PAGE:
* For example, consider the "seductive turn of phrase." Where did the title "The future of credibility" for this entry come from, anyway? It's apparently a play against an earlier entry entitled "The end of credibility," (which, if you're looking for it, was the last of "Three Short Comments from Princeton"). Is this really the best I can do? The two entries don't seem to have a lot to do with each other, other than being about blogging. Maybe they're both about content distribution, from two different sides. Maybe it's just a weak play on words. But it has such a hold that the word "credibility" even gets a mention a little later, in the middle of a very important paragraph. There's supposedly an abstract semantic idea that this paragraph is to communicate, and that idea is independent of its instantiation in text, but in particular the "trust metaphor" to explain the low-level links between blogs is directly connected to this curious title. Can I say which came first in my thinking? For surely the meaning of the text would not be quite the same with a different metaphor.

In other examples, a "seductive turn of phrase" becomes its own justification, divorced from any external semantic concept. An easy way for this to happen is from grammatical ambiguity, say due to excessive editting for style over content.

Incidently, the titular quotation, "Everything is what it is because it got that way," is from D'Arcy Thompson's "On Growth and Form." (Peter Medawar called this "the finest work of literature in all the annals of science that have been recorded in the English tongue." I haven't read it. It's about 1200 pages, which is rather longer than this post.) It is a little more obviously connected to the technical side of the subject matter.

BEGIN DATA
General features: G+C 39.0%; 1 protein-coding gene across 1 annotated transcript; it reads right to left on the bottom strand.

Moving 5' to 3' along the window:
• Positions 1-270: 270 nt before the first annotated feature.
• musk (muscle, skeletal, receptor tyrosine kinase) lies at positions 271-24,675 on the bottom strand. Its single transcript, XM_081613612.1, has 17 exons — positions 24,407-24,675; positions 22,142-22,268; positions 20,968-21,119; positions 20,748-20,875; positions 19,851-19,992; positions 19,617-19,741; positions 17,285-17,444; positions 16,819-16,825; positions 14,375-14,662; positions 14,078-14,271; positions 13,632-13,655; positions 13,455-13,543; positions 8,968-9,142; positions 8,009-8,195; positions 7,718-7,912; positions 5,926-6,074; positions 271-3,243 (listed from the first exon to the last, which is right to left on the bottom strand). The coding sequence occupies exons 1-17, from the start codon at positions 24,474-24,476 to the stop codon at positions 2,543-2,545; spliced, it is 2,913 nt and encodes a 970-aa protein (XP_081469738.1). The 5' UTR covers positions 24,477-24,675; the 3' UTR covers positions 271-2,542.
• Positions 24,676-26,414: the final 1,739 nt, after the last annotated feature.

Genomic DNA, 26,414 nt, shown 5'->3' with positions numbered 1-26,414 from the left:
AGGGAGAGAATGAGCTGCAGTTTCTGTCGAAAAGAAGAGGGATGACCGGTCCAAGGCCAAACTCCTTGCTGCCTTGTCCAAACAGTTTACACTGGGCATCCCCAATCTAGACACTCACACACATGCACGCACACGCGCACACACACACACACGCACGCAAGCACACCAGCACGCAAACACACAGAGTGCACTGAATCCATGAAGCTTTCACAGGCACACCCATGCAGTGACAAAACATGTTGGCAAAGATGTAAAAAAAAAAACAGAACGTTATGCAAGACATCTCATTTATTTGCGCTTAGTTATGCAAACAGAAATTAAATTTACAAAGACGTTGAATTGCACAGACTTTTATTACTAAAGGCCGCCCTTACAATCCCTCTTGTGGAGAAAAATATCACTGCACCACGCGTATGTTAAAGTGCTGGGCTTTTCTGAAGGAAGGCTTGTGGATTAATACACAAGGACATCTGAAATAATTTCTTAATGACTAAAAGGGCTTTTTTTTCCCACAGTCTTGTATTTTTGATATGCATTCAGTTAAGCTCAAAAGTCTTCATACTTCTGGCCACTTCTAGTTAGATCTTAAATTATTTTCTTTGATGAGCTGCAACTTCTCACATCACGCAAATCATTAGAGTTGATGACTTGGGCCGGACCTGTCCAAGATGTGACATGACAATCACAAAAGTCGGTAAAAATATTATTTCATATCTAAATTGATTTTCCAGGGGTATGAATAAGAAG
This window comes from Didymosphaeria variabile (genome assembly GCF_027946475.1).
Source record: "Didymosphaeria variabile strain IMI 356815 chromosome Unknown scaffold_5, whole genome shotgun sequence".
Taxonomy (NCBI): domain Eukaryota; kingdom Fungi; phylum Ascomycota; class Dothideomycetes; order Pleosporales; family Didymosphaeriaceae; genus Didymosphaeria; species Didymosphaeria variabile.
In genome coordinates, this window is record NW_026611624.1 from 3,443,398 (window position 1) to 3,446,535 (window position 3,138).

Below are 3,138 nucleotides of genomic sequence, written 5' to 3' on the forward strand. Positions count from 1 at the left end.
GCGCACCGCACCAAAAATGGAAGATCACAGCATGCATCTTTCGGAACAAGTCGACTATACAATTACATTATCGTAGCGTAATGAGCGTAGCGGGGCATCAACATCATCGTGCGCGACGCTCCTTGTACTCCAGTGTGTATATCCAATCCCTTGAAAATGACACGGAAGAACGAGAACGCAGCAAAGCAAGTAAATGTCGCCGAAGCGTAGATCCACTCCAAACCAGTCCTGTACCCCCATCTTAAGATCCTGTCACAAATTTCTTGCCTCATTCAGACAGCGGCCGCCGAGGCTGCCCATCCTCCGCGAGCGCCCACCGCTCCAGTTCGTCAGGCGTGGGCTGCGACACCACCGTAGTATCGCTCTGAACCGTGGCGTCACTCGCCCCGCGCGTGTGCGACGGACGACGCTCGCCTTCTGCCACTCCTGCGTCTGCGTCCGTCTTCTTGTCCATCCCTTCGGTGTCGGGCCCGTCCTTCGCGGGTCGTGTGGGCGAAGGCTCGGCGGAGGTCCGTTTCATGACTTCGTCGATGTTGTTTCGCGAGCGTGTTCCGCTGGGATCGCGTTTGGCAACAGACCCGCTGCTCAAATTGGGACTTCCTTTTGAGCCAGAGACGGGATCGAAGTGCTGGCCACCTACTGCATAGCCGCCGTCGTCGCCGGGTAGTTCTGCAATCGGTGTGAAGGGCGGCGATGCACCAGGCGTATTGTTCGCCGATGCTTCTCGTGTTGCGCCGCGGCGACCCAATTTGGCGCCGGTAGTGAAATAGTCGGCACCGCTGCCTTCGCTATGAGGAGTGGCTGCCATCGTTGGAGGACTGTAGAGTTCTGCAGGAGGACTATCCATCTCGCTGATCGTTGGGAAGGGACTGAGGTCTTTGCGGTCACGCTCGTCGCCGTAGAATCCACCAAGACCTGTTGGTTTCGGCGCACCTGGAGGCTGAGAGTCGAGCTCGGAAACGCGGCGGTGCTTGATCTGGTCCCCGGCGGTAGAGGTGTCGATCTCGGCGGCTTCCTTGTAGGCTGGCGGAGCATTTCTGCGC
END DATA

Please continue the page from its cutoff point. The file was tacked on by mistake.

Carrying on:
** Everyone who has ever spent a little time slumming on a forum whose theme yields to certain frequently-asked-questions knows that Sisyphus himself hadn't such a futile task. I have examples in mind, but they're such dangerously contagious and stultifying memes I don't dare quote them – they're the memetic equivalent of the flu.

Postscript. Sorry about all the broken links; I've fixed them. They were there because I was composing this entry in a word processor (for the obvious reason) which was automatically turning all the quotation marks into smart-quotes (that angle toward text, like “...”) rather than the (uniformly-oriented, like "...") quotation marks that one needs to put in HTML tags.